With more than 300,000 people infected with coronavirus around the world, many companies are swiftly implementing work-from-home policies to avoid all non-essential contact for staff.
For organisations new to or unfamiliar with running their businesses off-site, this can pose a challenge and leave many feeling unsettled. Here are some simple ways to ensure your chances of a successful transition are less…remote.
Show everyone who’s boss
It’s important for managers, leaders and CEO’s to be across online tools and channels to lead by example and ensure they aren’t just throwing their staff in the deep end and expecting them to cope. Instead, leaders should be engaging with the process and be seen doing so. Not only does that send a signal that this is the accepted way we’ll be doing things from now on, but it also fosters unity, and shows that we are all in this together.
Just keep talking
There’s no avoiding the loss of face-to-face interaction that comes with the need to isolate and working alone in front of a computer screen is vastly different from the hustle and bustle of your usual office environment. As a result, clear communication and collaboration become all the more important. There are plenty of tools to keep staff connected and teams synchronised, but it’s important to realise that talking through technology isn’t as precise as personal interaction: a rushed email or misinterpreted Slack comment can leave the best of us feeling anxious, particularly at his unsettling time.
Try picking up the phone or doing a quick video chat to ensure communication is transparent and encourage your team to socialise and chat online in the same way they would in a real-life office. One idea is the use of an internal Instagram account, which could feature images and live chats from remote teams. Sending images of lunch spots, conversations around daily challenges or motivations, and the encouragement of non-work topics can boost the morale of your team and connect colleagues on a deeper level.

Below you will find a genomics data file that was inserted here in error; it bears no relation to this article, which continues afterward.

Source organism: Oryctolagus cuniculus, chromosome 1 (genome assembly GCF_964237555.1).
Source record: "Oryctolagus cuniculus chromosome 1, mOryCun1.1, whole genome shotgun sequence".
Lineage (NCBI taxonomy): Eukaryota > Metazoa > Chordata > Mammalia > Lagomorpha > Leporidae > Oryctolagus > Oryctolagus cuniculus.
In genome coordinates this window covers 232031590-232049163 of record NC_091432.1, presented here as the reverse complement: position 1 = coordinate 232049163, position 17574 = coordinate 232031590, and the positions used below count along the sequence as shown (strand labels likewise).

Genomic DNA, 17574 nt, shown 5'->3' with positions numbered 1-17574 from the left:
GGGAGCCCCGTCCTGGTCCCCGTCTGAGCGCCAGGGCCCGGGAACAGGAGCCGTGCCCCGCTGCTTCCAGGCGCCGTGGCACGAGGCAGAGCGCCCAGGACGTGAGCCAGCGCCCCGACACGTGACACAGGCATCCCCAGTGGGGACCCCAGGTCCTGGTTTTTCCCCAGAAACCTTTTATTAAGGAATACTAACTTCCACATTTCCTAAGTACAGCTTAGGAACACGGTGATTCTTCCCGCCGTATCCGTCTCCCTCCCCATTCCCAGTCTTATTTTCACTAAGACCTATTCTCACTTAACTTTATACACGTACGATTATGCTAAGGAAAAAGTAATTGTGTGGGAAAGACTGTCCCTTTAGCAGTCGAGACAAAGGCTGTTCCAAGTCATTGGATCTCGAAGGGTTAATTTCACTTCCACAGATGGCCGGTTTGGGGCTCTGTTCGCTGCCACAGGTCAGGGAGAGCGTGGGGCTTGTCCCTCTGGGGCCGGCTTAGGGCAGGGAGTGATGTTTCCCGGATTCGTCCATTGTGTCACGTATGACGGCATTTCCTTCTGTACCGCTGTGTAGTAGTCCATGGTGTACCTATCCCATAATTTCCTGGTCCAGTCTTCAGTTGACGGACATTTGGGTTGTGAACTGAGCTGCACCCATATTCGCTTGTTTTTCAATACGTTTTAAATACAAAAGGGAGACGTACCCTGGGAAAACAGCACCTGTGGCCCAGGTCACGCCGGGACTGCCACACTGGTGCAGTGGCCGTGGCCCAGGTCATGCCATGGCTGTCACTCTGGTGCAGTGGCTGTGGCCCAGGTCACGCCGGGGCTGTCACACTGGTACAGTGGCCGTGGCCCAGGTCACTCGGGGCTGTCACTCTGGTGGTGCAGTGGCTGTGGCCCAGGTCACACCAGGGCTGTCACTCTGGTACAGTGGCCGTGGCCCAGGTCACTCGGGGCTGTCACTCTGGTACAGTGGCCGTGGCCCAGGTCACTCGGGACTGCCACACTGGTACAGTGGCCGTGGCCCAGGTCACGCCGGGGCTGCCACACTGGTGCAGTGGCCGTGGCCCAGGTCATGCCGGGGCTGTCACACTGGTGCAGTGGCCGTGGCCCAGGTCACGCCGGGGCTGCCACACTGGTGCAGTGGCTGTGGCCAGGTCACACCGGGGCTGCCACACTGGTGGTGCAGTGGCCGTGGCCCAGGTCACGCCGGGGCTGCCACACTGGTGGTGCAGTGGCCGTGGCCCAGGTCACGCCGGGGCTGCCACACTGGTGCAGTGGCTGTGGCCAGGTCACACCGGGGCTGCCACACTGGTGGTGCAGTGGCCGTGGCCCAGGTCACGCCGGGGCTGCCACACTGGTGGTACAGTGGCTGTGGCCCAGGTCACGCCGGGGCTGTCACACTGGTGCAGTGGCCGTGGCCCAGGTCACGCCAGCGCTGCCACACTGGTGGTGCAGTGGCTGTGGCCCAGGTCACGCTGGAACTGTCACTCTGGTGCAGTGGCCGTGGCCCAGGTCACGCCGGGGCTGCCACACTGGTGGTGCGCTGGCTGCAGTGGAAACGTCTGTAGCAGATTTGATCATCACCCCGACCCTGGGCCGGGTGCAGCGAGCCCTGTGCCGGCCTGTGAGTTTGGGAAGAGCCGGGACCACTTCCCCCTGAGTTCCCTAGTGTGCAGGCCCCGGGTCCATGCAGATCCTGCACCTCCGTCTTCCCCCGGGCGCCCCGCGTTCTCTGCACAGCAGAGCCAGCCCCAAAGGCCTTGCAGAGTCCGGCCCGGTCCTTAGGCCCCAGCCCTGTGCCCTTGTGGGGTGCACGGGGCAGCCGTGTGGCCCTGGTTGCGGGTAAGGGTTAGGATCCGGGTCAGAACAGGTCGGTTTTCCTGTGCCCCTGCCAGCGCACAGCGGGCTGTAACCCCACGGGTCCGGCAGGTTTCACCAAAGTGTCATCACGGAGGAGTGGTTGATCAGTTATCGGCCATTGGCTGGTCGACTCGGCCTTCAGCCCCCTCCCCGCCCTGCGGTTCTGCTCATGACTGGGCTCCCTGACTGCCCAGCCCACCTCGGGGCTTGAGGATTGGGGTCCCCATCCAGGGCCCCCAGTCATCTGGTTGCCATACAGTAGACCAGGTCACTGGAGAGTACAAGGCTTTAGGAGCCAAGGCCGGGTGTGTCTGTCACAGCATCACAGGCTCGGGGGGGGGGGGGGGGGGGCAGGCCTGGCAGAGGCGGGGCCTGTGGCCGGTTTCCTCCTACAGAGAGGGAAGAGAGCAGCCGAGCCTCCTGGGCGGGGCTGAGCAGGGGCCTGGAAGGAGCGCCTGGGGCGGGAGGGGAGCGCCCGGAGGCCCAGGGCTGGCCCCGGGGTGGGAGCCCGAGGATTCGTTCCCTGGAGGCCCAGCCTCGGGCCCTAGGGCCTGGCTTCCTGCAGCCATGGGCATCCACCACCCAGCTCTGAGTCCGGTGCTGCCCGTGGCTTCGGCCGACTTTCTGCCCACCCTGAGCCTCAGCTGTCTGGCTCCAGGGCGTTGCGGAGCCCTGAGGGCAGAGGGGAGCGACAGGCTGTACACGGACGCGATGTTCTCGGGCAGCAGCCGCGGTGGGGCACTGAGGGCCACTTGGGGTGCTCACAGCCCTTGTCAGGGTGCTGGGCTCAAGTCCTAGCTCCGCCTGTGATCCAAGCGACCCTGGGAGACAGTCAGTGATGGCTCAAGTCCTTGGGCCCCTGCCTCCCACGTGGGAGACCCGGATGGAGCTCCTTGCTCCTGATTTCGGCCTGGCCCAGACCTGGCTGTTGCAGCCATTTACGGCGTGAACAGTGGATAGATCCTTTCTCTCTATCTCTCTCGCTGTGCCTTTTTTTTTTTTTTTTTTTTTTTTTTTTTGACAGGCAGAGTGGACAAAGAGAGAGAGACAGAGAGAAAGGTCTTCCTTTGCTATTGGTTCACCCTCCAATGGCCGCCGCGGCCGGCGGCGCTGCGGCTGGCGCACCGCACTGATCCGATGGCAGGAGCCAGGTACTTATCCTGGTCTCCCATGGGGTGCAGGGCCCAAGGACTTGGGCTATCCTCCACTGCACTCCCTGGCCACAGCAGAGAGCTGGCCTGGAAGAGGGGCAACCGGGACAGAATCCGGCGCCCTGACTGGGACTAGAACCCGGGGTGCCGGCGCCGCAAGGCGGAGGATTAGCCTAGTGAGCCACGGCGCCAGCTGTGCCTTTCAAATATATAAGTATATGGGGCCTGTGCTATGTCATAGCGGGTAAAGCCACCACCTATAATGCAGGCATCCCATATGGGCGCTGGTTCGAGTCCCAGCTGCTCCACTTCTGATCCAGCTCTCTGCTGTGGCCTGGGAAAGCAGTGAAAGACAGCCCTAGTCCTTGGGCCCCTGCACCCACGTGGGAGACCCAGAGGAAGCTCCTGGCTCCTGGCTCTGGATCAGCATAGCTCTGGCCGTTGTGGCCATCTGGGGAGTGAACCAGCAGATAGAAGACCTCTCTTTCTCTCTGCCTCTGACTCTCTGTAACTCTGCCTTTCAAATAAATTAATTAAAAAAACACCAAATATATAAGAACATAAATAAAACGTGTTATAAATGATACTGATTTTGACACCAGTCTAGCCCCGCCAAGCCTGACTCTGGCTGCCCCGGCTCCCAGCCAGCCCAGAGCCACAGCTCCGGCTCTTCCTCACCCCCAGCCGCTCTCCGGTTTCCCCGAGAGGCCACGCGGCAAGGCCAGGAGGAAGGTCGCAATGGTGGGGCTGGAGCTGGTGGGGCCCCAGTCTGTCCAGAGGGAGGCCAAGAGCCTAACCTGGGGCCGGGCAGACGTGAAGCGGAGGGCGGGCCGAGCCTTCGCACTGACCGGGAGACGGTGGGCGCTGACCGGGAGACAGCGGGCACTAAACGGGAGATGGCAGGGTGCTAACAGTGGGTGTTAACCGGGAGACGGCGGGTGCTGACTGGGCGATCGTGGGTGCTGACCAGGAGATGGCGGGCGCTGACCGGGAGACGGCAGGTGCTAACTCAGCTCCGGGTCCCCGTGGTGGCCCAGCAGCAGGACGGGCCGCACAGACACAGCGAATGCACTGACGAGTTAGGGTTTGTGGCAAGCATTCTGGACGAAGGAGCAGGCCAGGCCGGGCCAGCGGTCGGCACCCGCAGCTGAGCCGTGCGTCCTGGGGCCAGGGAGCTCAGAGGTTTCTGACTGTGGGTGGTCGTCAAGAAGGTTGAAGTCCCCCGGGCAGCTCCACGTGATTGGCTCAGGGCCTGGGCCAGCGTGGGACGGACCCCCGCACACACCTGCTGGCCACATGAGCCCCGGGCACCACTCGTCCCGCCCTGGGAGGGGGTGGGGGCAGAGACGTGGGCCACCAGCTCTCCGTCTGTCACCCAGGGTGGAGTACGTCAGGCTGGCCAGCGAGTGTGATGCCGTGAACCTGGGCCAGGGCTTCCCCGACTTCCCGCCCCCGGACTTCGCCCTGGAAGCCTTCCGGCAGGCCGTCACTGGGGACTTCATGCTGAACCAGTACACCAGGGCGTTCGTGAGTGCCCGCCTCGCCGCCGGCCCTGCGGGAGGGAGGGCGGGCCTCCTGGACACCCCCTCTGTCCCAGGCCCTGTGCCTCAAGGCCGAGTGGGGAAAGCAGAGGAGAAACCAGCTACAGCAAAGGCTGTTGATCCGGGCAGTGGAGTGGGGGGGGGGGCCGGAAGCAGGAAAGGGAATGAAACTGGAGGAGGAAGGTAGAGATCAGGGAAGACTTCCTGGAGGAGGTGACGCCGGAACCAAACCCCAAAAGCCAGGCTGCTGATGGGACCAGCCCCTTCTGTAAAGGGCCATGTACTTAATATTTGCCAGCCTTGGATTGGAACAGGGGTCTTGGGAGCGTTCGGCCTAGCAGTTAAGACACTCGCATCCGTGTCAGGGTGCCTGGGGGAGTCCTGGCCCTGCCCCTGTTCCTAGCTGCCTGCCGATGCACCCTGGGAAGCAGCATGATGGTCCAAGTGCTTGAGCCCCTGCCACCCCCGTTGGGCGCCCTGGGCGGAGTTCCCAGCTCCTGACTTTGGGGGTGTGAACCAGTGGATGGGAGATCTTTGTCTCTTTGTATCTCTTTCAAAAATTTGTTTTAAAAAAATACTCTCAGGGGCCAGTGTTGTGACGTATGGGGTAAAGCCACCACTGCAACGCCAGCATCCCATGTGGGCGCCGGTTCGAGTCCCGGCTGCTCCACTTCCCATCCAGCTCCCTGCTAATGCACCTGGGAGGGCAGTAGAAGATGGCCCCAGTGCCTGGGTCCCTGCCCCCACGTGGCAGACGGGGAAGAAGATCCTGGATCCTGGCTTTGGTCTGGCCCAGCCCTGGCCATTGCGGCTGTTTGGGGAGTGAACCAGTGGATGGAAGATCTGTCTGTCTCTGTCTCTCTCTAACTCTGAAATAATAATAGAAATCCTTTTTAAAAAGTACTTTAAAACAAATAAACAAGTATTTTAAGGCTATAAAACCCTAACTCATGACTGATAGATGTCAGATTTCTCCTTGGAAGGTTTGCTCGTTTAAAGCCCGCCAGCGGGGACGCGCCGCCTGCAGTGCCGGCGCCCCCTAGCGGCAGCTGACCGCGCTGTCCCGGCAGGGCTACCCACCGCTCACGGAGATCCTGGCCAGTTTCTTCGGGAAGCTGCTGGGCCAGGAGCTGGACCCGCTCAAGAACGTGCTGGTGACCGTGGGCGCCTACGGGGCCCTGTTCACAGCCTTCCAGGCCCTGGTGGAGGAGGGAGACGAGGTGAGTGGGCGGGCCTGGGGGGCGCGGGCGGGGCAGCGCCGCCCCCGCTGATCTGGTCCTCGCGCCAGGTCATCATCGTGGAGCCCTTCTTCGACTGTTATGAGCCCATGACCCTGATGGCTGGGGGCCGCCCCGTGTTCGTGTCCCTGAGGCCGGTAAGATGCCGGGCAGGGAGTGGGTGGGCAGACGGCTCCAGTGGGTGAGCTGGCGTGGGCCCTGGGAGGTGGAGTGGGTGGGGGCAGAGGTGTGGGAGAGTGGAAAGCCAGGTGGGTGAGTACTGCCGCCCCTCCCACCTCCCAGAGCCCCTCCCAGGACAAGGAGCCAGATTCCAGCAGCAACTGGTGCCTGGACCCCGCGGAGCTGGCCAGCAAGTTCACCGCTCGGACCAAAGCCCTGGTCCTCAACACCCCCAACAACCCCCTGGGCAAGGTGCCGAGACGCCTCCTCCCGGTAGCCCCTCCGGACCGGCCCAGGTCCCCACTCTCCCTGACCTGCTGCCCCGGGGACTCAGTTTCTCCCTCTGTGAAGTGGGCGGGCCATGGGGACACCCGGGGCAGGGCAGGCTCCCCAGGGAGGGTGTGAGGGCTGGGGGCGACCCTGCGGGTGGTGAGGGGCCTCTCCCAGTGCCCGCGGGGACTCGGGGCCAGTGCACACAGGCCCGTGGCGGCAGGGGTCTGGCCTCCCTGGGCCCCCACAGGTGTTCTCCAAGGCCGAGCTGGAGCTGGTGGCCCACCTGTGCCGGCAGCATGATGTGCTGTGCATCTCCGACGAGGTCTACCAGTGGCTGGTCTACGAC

COVID-19 is not the only virus…
Homes generally don’t have the same level of cybersecurity as offices, and staff working from home may have to use personal devices and home networks that lack the tools built into business networks – think secure antivirus software, customised firewalls, and automatic online backup tools. Thankfully, armed with the right knowledge and tools, teams can steer clear of cyber threats and continue to get the job done. It’s worth looking into the use of VPNs to channel traffic…and if unable to provide dedicated take-home devices for staff, having an IT surgery where personal devices can be assessed for risks.
Mind how you go
Working alone without the everyday interactions we’ve become used to, can be wearing on a mental-health level. When you don’t have an office to show up to, you miss out on opportunities for regular social interaction and connection with co-workers, and some may start to feel isolated, even depressed. You can lessen the impact of changing location by creating a comfortable and private place to work in your home and incorporating exercise breaks and social interaction into your routine. Even just turning off email notifications before and after working hours and maintaining a normal sleep schedule will help keep a feeling of normalcy.
So while it’s certain that the COVID-19 pandemic will lead to remote working practices for many companies that may not have considered them an option, some simple preparation will make it less of a chore and more an opportunity to trial workplace flexibility for the future. To find out more on Hames Sharley’s strategy approach to the COVID-19 virus, .